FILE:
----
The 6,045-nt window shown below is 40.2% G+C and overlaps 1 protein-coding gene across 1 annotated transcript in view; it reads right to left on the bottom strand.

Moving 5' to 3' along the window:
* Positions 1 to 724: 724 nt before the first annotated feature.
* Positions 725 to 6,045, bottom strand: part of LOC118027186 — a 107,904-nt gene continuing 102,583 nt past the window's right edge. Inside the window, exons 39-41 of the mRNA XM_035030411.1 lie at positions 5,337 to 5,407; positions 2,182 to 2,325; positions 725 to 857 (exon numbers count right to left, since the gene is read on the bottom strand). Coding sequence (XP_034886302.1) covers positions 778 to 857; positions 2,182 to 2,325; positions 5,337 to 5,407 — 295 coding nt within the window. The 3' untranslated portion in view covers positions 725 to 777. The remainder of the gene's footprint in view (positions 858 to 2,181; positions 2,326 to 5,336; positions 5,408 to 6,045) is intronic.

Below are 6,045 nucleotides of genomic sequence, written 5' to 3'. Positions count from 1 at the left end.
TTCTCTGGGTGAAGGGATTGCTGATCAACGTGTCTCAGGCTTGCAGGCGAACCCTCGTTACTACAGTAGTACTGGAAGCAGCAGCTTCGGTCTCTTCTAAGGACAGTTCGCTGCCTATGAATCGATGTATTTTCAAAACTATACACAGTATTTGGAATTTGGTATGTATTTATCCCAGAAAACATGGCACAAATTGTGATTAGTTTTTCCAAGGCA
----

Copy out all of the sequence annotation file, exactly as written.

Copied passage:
The 6,045-nt window shown below is 40.2% G+C and overlaps 1 protein-coding gene across 1 annotated transcript in view; it reads right to left on the bottom strand.

Moving 5' to 3' along the window:
* Positions 1 to 724: 724 nt before the first annotated feature.
* Positions 725 to 6,045, bottom strand: part of LOC118027186 — a 107,904-nt gene continuing 102,583 nt past the window's right edge. Inside the window, exons 39-41 of the mRNA XM_035030411.1 lie at positions 5,337 to 5,407; positions 2,182 to 2,325; positions 725 to 857 (exon numbers count right to left, since the gene is read on the bottom strand). Coding sequence (XP_034886302.1) covers positions 778 to 857; positions 2,182 to 2,325; positions 5,337 to 5,407 — 295 coding nt within the window. The 3' untranslated portion in view covers positions 725 to 777. The remainder of the gene's footprint in view (positions 858 to 2,181; positions 2,326 to 5,336; positions 5,408 to 6,045) is intronic.

Below are 6,045 nucleotides of genomic sequence, written 5' to 3'. Positions count from 1 at the left end.
TTCTCTGGGTGAAGGGATTGCTGATCAACGTGTCTCAGGCTTGCAGGCGAACCCTCGTTACTACAGTAGTACTGGAAGCAGCAGCTTCGGTCTCTTCTAAGGACAGTTCGCTGCCTATGAATCGATGTATTTTCAAAACTATACACAGTATTTGGAATTTGGTATGTATTTATCCCAGAAAACATGGCACAAATTGTGATTAGTTTTTCCAAGGCA